Printed from secretarial notes (typewritten copy).
Source: Lenin's Collected Works, Progress Publishers, 1976, Moscow, Volume 45, pages 607b-608a.
Translated: Yuri Sdobnikov
Transcription\Markup: C. Farrell
Public Domain: Lenin Internet Archive (2000). You may freely copy, distribute, display and perform this work; as well as make derivative and commercial works. Please credit “Marxists Internet Archive” as your source.
Copy to Comrades Kamenev and Zinoviev
Dear Comrade Stalin:
You have been so rude as to summon my wife to the telephone and use bad language. Although she had told you that she was prepared to forget this, the fact nevertheless became known through her to Zinoviev and Kamenev. I have no intention of forgetting so easily what has been done against me, and it goes without saying that what has been done against my wife I consider having been done against me as well. I ask you, therefore, to think it over whether you are prepared to withdraw what you have said and to make your apologies, or whether you prefer that relations between us should be broken off.
March 5, 1923
 A reference to the following fact. After Lenin, with the permission of his doctors, had, on December 21, 1922, dictated a letter to Trotsky on the foreign trade monopoly (see this volume, Document 811), J. V. Stalin, whom a C.C. Plenum decision of December 18 had made personally responsible for the observance of the medical regimen ordered for Lenin, used offensive language against Nadezhda Krupskaya and threatened to take the case to the Control Commission for having taken down the said letter. On December 23, 1922, Krupskaya sent Kamenev a letter asking for protection from “the gross interference in my personal life, offensive language and threats”.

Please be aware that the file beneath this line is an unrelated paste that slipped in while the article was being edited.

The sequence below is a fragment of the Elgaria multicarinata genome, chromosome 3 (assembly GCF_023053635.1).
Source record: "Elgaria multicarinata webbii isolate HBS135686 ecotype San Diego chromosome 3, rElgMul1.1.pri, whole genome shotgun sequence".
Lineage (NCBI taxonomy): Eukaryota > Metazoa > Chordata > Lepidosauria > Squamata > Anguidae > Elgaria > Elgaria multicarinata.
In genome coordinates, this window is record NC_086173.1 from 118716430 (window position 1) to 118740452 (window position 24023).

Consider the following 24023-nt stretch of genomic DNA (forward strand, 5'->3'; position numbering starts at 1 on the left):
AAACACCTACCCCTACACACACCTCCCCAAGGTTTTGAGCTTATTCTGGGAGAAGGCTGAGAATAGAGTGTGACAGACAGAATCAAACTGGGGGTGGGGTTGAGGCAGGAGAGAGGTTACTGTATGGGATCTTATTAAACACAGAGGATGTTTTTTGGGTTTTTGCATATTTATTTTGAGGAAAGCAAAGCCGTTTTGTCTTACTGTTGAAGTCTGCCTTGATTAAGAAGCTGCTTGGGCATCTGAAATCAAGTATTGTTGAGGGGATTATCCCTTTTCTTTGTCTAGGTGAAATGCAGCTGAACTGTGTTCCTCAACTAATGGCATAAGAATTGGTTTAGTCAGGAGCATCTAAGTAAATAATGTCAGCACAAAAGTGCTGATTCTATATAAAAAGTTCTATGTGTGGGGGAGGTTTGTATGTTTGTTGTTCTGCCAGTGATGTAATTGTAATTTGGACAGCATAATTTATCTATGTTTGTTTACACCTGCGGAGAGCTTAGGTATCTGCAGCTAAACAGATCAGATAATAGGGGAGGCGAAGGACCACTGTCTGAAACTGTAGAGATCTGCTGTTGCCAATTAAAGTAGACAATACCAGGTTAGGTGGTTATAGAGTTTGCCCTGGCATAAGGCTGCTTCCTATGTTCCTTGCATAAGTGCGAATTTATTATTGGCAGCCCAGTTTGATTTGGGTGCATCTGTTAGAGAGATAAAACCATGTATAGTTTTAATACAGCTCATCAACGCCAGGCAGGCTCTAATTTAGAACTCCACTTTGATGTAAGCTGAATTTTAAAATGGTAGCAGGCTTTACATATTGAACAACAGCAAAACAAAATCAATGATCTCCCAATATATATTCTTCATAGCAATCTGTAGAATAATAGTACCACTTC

Nadezhda Krupskaya apparently told Lenin of this fact in early March 1923. Having learned about this Lenin dictated the document here published.
Maria Ulyanova later wrote in a letter to the presidium of the July (1926) Joint Plenum of the Central Committee and the Central Control Commission of the R.C.P.(B.), at which the question had been raised by G. Y. Zinoviev, one of the leaders of the “new opposition”, that Stalin had offered his apologies.